Listeria in frozen foods. E. coli at Chipotle. Salmonella-laced pistachios. Practically every week there’s a new tainted food to avoid—and as a result, foodborne illness sickens 1 in 6 Americans, hospitalizes 128,000, and kills 3,000. The problem of bugs in food has stumped government agencies including the Centers for Disease Control and Prevention, the Food and Drug Administration, and the United States Department of Agriculture.
But there’s one guy who has arguably won more battles against foodborne illness than anyone. This week’s Bite podcast guest is Bill Marler, a Seattle-based attorney who represents victims of food poisoning.
In a landmark 1993 case, Marler sued Jack in the Box over its infamous E. Coli outbreak—and won. Since then, he’s gone up against dozens of food industry giants: McDonald’s, KFC, Cargill, Taco Bell, Odwalla, and most recently, Chipotle, to name but a few. In addition to his work as a lawyer, Marler also fights for our government to tighten the rules that food suppliers have to follow. He runs the website Food Safety News, and he blogs at marlerblog.com.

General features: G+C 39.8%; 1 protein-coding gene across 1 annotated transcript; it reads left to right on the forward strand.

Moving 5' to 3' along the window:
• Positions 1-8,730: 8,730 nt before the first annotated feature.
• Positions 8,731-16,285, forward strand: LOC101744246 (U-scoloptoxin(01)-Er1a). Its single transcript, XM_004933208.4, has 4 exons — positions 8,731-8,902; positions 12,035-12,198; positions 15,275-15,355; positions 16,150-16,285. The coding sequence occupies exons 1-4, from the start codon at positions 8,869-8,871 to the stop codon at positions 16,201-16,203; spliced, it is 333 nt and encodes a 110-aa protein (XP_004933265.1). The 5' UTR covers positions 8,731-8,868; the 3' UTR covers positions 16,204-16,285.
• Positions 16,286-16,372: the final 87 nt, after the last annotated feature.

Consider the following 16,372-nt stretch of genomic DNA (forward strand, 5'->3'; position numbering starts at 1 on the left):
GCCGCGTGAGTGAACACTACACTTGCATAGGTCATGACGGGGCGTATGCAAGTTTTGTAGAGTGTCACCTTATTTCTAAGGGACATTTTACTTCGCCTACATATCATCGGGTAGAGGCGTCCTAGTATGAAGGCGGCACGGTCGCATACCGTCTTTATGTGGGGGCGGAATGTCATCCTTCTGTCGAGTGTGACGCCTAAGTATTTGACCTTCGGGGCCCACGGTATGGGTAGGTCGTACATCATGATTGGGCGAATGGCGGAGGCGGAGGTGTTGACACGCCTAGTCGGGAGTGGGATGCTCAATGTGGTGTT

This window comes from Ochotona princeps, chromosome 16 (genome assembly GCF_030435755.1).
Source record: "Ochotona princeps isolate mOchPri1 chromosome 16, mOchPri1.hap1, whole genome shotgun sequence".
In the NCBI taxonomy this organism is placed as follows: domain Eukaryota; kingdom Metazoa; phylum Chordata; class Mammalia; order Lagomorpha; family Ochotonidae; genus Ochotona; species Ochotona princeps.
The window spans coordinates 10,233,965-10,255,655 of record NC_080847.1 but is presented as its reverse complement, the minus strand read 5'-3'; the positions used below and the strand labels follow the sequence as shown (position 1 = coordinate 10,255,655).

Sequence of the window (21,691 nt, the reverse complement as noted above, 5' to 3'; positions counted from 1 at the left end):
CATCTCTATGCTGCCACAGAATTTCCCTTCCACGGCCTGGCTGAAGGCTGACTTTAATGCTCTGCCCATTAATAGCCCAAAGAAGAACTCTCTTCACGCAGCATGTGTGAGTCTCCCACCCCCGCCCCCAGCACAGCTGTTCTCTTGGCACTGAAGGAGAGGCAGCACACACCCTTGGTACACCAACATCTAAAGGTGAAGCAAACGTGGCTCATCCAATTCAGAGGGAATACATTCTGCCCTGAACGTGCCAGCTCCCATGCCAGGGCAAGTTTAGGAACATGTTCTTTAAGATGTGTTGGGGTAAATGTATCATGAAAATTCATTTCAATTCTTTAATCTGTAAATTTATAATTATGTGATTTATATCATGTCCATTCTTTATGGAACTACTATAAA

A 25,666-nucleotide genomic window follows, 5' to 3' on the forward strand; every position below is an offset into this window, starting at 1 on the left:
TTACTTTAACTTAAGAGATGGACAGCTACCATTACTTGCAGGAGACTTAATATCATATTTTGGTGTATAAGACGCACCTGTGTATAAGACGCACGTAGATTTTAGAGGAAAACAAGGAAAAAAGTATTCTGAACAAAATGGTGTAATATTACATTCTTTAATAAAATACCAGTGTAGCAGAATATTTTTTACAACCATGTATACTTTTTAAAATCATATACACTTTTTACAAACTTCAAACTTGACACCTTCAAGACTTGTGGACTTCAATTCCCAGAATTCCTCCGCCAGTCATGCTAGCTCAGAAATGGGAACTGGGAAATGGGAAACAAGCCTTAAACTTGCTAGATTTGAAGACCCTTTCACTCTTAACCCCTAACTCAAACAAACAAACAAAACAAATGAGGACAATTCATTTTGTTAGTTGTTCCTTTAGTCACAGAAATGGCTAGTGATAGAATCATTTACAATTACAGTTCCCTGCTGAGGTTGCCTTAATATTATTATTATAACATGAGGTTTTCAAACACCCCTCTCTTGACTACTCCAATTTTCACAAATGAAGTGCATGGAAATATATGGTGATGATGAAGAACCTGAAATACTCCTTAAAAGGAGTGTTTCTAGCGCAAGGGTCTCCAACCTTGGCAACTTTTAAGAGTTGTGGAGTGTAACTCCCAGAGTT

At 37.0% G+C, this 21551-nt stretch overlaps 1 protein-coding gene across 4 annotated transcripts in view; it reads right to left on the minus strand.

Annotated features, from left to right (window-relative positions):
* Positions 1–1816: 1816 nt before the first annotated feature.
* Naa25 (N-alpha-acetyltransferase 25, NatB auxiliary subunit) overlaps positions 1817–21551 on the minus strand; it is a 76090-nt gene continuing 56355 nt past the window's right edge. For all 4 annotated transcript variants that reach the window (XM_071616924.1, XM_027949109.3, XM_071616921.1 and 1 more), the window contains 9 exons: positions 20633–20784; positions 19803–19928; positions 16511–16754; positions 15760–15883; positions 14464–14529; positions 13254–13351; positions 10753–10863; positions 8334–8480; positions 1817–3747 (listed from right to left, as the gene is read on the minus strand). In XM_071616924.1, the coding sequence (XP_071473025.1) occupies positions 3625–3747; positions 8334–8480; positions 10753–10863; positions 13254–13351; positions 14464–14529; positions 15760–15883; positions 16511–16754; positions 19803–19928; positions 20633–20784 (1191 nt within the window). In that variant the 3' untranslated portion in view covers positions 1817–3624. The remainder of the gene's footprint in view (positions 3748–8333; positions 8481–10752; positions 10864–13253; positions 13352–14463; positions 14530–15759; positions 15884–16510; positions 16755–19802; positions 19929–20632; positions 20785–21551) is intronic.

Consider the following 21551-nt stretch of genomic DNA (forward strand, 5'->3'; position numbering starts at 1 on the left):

We talked to Marler about why he insists on washing his own lettuce, how Chipotle became a victim of its own success, and tips on avoiding contaminated chow.
Also in this episode, Tom tells us how the giant poultry company Perdue is leading the way in ditching antibiotics (and what oregano has to do with it). And Maddie solves the mystery of how food behaves at 32,000 feet (and what sichuan peppercorns have to do with it). Have a listen!
Bite is Mother Jones‘ new food politics podcast. Listen to all of our episodes here, or by subscribing in iTunes, Stitcher, or via RSS.